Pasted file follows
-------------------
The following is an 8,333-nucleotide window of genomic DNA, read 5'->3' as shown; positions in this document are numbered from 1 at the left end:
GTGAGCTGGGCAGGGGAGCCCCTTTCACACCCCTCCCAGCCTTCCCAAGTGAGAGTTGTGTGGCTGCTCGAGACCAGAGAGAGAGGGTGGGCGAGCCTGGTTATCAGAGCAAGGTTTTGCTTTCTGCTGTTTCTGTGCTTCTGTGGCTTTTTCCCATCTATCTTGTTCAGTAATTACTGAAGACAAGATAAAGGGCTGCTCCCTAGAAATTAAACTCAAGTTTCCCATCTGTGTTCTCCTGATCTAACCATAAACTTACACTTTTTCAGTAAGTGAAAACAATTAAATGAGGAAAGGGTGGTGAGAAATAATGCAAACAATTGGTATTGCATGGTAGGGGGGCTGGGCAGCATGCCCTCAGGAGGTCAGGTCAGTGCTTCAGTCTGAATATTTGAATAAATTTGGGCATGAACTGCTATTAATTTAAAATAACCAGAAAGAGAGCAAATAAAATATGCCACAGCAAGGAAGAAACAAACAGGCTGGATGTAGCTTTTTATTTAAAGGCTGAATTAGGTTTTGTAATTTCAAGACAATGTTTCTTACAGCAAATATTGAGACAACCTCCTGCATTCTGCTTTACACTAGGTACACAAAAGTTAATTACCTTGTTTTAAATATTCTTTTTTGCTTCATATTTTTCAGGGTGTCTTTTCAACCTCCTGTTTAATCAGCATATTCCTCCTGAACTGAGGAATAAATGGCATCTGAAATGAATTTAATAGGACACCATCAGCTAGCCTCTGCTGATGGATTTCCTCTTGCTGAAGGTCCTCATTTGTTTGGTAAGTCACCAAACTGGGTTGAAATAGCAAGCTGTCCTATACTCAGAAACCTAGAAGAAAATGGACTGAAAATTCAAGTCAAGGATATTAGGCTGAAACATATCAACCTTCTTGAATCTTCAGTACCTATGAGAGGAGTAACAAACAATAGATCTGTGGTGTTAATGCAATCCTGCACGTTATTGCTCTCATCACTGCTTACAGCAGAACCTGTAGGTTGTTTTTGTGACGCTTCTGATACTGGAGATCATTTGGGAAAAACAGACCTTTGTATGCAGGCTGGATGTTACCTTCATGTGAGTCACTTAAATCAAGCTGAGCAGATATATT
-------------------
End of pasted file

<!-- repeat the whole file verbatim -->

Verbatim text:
The following is an 8,333-nucleotide window of genomic DNA, read 5'->3' as shown; positions in this document are numbered from 1 at the left end:
GTGAGCTGGGCAGGGGAGCCCCTTTCACACCCCTCCCAGCCTTCCCAAGTGAGAGTTGTGTGGCTGCTCGAGACCAGAGAGAGAGGGTGGGCGAGCCTGGTTATCAGAGCAAGGTTTTGCTTTCTGCTGTTTCTGTGCTTCTGTGGCTTTTTCCCATCTATCTTGTTCAGTAATTACTGAAGACAAGATAAAGGGCTGCTCCCTAGAAATTAAACTCAAGTTTCCCATCTGTGTTCTCCTGATCTAACCATAAACTTACACTTTTTCAGTAAGTGAAAACAATTAAATGAGGAAAGGGTGGTGAGAAATAATGCAAACAATTGGTATTGCATGGTAGGGGGGCTGGGCAGCATGCCCTCAGGAGGTCAGGTCAGTGCTTCAGTCTGAATATTTGAATAAATTTGGGCATGAACTGCTATTAATTTAAAATAACCAGAAAGAGAGCAAATAAAATATGCCACAGCAAGGAAGAAACAAACAGGCTGGATGTAGCTTTTTATTTAAAGGCTGAATTAGGTTTTGTAATTTCAAGACAATGTTTCTTACAGCAAATATTGAGACAACCTCCTGCATTCTGCTTTACACTAGGTACACAAAAGTTAATTACCTTGTTTTAAATATTCTTTTTTGCTTCATATTTTTCAGGGTGTCTTTTCAACCTCCTGTTTAATCAGCATATTCCTCCTGAACTGAGGAATAAATGGCATCTGAAATGAATTTAATAGGACACCATCAGCTAGCCTCTGCTGATGGATTTCCTCTTGCTGAAGGTCCTCATTTGTTTGGTAAGTCACCAAACTGGGTTGAAATAGCAAGCTGTCCTATACTCAGAAACCTAGAAGAAAATGGACTGAAAATTCAAGTCAAGGATATTAGGCTGAAACATATCAACCTTCTTGAATCTTCAGTACCTATGAGAGGAGTAACAAACAATAGATCTGTGGTGTTAATGCAATCCTGCACGTTATTGCTCTCATCACTGCTTACAGCAGAACCTGTAGGTTGTTTTTGTGACGCTTCTGATACTGGAGATCATTTGGGAAAAACAGACCTTTGTATGCAGGCTGGATGTTACCTTCATGTGAGTCACTTAAATCAAGCTGAGCAGATATATT